A Visit from a Friend I got another visit from our sparrow. Again, I asked Maestro to canter around me and upon his first step into the canter; here came his friend flying onto his back from some unknown place. This was the second time this little bird has done this when I began training. He flew away when Maestro came to me. I scared the bird off his back, from me being too close to him. The little sparrow has joined the horses and rides all of them daily. I have watched him for some time and the only reason he seems to want to sit on the horses is that it is fun. He eats from the ground with the horses and sits on them with no interest in picking bugs off them. Usually I see sparrows in groups, but we do not have any other sparrows on our ranch right now.
Sometimes the horses try to shoo him off their backs, but he will not go. I have seen the horses flinging their heads violently in the bird’s direction when he is on their backs and he just hops a few inches to safety on another part of the horses back. The horses then forget he is there and go on with their day. The horses do not scare him at all. When he is on the ground with them, their moving feet are inches from him and he is fine with that. However, I cannot get 10 feet from him before he will choose to fly away. I get the crazy idea that evolution will change him and he will become friendlier to us. I envision that he could evolve riding on us as well.
Before Expecting Perfection Under Saddle I wanted to mention to my class about the Head Up and Head Down game, to cause a horse not to try to graze on the trail while riding. Once you have the Head Up and Head Down game in place from the ground, before you can expect it to work from the saddle, you need to do a lot of training from the saddle as well before your horse would not try to graze on the trail for another person, especially if a child was riding. What you could do, if the horse has not been seasoned, is to suggest that the child loop the reins on the saddle horn just before the horse wants to graze and say to the horse “head up”, this way the child could be involved in the training of the horse to not graze. Children naturally love training horses.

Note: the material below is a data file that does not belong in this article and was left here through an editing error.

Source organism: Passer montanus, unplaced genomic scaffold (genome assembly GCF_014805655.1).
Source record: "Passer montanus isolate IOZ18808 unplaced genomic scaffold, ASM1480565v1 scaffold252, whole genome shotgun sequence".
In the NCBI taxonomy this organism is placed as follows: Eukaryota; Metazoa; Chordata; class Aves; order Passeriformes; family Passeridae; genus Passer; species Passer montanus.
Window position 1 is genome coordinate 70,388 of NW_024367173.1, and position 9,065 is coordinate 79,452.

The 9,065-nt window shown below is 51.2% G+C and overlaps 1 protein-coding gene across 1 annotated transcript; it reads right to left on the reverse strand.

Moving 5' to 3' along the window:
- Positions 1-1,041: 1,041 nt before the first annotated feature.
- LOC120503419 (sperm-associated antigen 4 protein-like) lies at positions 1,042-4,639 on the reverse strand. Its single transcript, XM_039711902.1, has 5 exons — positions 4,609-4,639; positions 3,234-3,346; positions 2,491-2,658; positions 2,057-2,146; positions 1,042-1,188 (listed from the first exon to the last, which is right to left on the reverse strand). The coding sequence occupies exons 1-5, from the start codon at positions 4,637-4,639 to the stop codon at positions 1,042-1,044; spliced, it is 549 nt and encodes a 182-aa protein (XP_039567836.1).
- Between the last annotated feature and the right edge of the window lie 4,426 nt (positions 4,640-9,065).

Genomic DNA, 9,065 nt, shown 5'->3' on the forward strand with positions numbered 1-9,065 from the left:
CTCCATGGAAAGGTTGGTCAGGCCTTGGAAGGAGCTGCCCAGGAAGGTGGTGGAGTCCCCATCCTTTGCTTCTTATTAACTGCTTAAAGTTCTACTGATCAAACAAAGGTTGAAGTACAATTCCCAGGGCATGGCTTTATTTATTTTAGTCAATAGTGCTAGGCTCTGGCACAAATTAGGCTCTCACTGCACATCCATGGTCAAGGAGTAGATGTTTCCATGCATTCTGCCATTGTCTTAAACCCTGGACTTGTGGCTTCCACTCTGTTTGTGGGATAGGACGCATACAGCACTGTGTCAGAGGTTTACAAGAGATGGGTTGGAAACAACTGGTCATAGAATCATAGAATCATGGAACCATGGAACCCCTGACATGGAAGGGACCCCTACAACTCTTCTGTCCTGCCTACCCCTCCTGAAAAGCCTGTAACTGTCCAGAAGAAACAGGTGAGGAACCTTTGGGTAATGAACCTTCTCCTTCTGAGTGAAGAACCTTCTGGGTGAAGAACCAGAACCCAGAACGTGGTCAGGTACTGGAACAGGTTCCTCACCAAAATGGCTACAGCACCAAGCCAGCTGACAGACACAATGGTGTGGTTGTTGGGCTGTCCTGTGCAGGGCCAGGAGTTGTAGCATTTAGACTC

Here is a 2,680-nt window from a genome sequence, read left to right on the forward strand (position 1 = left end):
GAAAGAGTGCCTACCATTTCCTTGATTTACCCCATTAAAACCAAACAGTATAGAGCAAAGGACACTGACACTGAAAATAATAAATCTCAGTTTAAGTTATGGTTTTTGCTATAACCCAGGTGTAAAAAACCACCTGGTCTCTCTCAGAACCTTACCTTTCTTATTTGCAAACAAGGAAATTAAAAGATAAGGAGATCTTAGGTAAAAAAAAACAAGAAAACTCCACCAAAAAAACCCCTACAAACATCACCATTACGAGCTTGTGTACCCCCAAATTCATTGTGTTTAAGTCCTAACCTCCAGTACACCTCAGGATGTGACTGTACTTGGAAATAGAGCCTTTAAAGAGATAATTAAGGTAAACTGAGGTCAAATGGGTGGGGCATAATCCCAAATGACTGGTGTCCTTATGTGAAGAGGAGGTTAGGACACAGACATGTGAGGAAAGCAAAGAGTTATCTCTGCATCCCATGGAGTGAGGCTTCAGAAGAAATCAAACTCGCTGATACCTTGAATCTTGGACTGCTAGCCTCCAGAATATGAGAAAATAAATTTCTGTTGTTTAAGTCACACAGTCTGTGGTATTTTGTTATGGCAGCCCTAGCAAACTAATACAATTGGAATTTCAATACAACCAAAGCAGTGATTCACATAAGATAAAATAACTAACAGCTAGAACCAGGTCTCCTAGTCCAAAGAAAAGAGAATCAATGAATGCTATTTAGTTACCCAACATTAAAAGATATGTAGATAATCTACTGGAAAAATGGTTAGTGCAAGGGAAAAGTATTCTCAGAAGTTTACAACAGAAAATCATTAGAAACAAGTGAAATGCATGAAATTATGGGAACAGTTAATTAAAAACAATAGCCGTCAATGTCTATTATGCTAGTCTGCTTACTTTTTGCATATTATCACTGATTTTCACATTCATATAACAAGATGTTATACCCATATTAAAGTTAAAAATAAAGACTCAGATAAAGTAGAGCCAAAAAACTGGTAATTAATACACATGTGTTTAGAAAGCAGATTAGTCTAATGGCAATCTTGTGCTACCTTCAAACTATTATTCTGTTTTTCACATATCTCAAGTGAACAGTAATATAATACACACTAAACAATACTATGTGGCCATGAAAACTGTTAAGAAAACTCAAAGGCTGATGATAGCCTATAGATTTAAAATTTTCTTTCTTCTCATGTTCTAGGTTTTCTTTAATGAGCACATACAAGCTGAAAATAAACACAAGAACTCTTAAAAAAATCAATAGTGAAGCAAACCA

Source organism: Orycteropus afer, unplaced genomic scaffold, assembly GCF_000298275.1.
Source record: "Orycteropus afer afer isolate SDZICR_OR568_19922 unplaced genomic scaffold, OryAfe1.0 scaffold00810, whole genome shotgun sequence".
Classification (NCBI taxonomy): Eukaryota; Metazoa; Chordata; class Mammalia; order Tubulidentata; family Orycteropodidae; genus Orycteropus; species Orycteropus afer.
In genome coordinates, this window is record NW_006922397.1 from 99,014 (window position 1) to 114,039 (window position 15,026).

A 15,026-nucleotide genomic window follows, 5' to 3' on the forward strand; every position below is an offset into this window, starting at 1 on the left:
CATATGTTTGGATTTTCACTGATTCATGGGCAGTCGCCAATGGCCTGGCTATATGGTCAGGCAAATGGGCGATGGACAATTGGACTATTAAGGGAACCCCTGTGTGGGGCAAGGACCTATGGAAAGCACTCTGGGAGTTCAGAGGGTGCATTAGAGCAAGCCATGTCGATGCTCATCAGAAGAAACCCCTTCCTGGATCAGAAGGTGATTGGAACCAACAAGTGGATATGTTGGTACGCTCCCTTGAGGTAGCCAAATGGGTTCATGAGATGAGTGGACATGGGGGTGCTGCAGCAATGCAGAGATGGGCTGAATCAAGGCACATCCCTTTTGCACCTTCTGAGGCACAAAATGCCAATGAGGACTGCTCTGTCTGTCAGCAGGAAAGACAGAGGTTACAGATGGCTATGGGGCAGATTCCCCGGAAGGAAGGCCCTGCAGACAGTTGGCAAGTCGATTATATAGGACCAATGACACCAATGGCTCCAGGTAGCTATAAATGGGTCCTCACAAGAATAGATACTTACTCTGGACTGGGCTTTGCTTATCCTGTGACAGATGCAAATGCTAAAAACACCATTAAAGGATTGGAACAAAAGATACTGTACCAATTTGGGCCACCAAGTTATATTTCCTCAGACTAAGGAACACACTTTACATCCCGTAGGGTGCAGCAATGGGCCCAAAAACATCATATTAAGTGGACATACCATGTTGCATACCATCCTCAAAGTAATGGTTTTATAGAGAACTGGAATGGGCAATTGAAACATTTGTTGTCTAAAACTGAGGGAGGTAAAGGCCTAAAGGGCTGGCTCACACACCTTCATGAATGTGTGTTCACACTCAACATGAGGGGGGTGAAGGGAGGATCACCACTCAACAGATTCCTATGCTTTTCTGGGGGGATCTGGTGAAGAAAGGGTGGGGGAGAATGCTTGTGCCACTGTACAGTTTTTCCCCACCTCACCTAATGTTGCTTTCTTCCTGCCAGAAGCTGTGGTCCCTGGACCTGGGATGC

The connection and leadership would not be enough in place just from the horse experiencing the Head Up and Head Down game from the ground. What needs to be done is that the horse needs to be seasoned for at least a couple of months by the rider that trained him from the ground to develop a habit of not grazing on the trail unless asked to.
A Child's Game I actually developed the game Head Up and Head Down when I was a child. When I rode horses as a child, I had a strong leadership nature and I could keep my horses from grazing when I had a bridle on him. I could tell when he was going to start grazing and I would check him with the reins or loop them over the saddle horn, making it impossible for the horse to put his head down or I would ride off in a faster gate from the spot he wanted to graze on. In the desert this was easy to do for there was not a lot of grass, though it caused a horse to want to graze even more when they saw grass.
When I started riding my horse without tack, this desire to graze really got in my way. Mustang was really good at taking direction without tack of any kind but when he saw grass, I lost all control of him. I would have to get off him and lead him away from it with a small rope I carried on me just for this purpose and when I got back on I made sure that I rode him in a direction he could not see grass.
It was a problem, so I went to my father and asked him what I should do and he was the one that told me where I could put my focus and suggested that I make it a game from the ground. This exercise is now a part of my Waterhole Rituals training program for horses and humans. I offer this lesson in the Insider Circle class and the Extended Circle class. We will have another one coming up in April.
Announcements: I want to announce that I will be doing private clinics this year from my ranch, two a month, so book early to reserve a spot. We have some great fun in store for you while you are learning how to use my program.
Also, Kai my working student will be leaving in the month of December so I will have another opening for a working student. If you are interested, send me a brief letter of your interest in becoming a working student and then we can set up a phone interview. I am looking for someone with horse training skills in dressage that wants to learn my ground training methods or a person that could offer a lot of support in some other need in my home and office. I will be waiting for your reply.
Have a great weekend and be sure to ask your horse to follow your lead only when you have his full attention and he is willing to stand still on a loose rein. This way he will be much more willing to follow your lead. Try it this can be fun too. [youtube]lXKDu6cdXLI[/youtube] Watch out for new horse and human sighting and may the horse be with you.